Robotic Surgery

What Is Robotic surgery?

Robotic surgery is a type of minimally invasive surgery. Minimally invasive essentially means that instead of operating on patients through, medium-to-large incisions, your doctor operates a range of robotic surgical instruments that fit through a series of quarter-inch 8mm or 10mm incisions.

Robotic surgery is the future of medicine.

It is important to note that whilst robotic surgery technology doesn’t outright replace the skill of your doctor, it does offer a new and precise platform for performing certain procedures in a minimally invasive fashion and has been found to offer significant patient benefits, including shorter hospital stay, less blood loss, less pain, reduced risk of infection and faster recovery.

The end result of robotic surgery means that your doctor is granted an unprecedented level of control and precision in a minimally invasive environment. Utilising this advanced technology, our surgeons are able to perform a growing number of complex surgical procedures. Since these procedures can now be performed through very small incisions, patients experience a number of benefits compared to open surgery, including:

  • Less trauma on the body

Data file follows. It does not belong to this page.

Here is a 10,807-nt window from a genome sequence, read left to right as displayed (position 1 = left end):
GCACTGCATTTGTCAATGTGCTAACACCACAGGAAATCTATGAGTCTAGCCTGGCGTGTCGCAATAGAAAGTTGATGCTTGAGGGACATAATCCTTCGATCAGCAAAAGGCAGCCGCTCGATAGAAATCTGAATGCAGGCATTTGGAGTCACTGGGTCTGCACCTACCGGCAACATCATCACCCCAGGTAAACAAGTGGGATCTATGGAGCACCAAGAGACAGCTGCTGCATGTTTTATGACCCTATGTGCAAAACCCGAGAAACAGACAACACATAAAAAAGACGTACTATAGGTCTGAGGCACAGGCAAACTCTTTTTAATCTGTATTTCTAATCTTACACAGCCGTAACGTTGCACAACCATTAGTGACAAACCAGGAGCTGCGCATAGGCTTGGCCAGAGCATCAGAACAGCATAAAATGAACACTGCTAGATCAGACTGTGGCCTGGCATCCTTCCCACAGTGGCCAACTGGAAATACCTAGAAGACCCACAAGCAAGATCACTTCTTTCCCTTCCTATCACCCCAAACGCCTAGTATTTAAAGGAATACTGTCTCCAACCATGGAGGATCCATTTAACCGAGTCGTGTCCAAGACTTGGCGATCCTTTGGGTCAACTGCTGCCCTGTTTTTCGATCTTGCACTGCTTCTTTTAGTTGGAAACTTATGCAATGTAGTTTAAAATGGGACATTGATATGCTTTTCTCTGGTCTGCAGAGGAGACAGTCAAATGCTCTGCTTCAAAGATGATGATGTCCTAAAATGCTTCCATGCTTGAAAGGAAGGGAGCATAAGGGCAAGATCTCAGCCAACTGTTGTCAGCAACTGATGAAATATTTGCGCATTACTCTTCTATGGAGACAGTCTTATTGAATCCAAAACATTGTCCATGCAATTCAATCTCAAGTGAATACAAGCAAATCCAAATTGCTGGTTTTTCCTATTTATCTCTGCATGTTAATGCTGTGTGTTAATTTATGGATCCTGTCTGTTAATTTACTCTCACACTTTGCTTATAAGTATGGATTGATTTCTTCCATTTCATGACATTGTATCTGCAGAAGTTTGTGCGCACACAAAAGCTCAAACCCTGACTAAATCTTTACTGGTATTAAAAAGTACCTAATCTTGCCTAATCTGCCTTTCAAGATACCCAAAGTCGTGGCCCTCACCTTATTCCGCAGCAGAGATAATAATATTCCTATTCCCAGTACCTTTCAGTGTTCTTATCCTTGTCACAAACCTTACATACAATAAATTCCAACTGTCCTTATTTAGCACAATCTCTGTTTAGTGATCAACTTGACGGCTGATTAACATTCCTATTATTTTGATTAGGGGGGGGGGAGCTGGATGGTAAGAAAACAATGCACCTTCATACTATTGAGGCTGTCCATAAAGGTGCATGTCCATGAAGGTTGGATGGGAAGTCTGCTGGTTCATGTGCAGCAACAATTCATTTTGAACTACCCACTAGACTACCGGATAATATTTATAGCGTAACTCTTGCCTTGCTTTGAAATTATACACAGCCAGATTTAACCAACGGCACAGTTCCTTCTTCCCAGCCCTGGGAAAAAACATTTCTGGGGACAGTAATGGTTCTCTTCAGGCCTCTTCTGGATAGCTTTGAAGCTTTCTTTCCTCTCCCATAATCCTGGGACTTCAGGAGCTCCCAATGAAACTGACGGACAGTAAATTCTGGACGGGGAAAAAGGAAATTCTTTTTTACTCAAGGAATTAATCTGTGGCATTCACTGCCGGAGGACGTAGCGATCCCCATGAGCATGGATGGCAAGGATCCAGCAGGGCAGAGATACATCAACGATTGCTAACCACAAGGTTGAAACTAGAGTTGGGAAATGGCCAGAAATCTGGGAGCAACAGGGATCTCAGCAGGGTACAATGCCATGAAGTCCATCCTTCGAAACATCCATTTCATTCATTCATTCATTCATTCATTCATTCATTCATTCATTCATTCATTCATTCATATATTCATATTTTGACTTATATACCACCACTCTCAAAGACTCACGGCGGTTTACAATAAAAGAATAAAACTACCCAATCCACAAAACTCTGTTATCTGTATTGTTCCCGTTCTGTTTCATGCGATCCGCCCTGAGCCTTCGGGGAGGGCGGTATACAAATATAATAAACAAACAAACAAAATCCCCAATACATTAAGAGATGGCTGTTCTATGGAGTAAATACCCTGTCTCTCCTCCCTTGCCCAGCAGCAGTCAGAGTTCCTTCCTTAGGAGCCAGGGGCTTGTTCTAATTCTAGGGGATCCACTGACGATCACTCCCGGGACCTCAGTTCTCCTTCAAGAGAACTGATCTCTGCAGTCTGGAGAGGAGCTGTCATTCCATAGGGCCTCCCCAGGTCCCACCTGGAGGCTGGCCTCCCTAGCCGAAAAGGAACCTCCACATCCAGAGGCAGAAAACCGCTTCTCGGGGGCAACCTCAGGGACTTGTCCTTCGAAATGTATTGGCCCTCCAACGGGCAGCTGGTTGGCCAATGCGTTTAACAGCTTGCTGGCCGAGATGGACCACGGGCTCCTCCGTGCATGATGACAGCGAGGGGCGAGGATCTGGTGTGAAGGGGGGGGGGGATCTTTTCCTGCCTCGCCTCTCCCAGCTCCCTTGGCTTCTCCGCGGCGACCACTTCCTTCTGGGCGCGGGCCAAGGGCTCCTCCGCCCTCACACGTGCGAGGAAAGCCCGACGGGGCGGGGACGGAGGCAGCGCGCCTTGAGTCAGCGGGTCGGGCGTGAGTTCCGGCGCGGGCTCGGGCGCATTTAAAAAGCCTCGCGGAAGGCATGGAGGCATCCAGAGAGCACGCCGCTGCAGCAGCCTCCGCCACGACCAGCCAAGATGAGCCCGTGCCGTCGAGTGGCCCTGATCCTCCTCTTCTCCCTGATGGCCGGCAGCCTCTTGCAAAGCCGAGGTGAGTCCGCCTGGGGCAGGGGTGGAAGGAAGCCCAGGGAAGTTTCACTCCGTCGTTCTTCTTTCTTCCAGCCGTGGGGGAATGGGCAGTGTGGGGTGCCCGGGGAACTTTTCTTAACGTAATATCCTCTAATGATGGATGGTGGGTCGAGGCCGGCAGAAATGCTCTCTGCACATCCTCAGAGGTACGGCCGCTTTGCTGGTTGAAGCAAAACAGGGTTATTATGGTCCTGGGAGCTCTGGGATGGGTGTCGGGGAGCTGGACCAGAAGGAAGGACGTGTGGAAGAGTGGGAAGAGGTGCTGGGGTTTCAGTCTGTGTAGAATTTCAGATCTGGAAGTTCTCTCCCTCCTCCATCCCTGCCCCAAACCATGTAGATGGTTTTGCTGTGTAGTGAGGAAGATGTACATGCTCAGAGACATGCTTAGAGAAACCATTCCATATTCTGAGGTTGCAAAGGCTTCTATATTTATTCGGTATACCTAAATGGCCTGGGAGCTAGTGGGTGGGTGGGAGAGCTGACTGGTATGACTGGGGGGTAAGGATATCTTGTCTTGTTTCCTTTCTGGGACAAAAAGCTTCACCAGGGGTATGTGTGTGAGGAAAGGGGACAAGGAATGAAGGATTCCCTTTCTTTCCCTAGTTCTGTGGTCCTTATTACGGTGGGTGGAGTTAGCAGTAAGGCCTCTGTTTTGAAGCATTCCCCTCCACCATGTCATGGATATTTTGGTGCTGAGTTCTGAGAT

• Minimal scarring
  • Faster recovery time

The benefits of robotic surgery:

The opportunity provided by modern innovation in robotic surgery has a range of benefits that in some cases, greatly decrease the risks of comparative non-robotic surgeries. Some of them include:

  • Decreased risk of infection
  • Shorter hospital stay
  • A decrease in overall blood loss
  • Lower blood transfusion rates
  • Reduced surgical complications
  • Lower risk of infection

Dr Manolitsas is a leader in Robotic Surgery

  • He was the first gynaecologist in Australia to embrace robotic surgery
  • He has been performing Robotic Surgery for more than 12 years
  • He is a DaVinci recognised proctor in Robotics, and has supervised the training of more than 20 of his colleagues.
  • He has presented results of his work at meetings in Australia and USA
  • He has devised and published a new robotic surgical technique to facilitate difficult
    hysterectomy for endometrial cancer, where the uterus may have previously been considered too large.
  • He sits on the robotic surgery committee at Cabrini Hospital (and previously Epworth )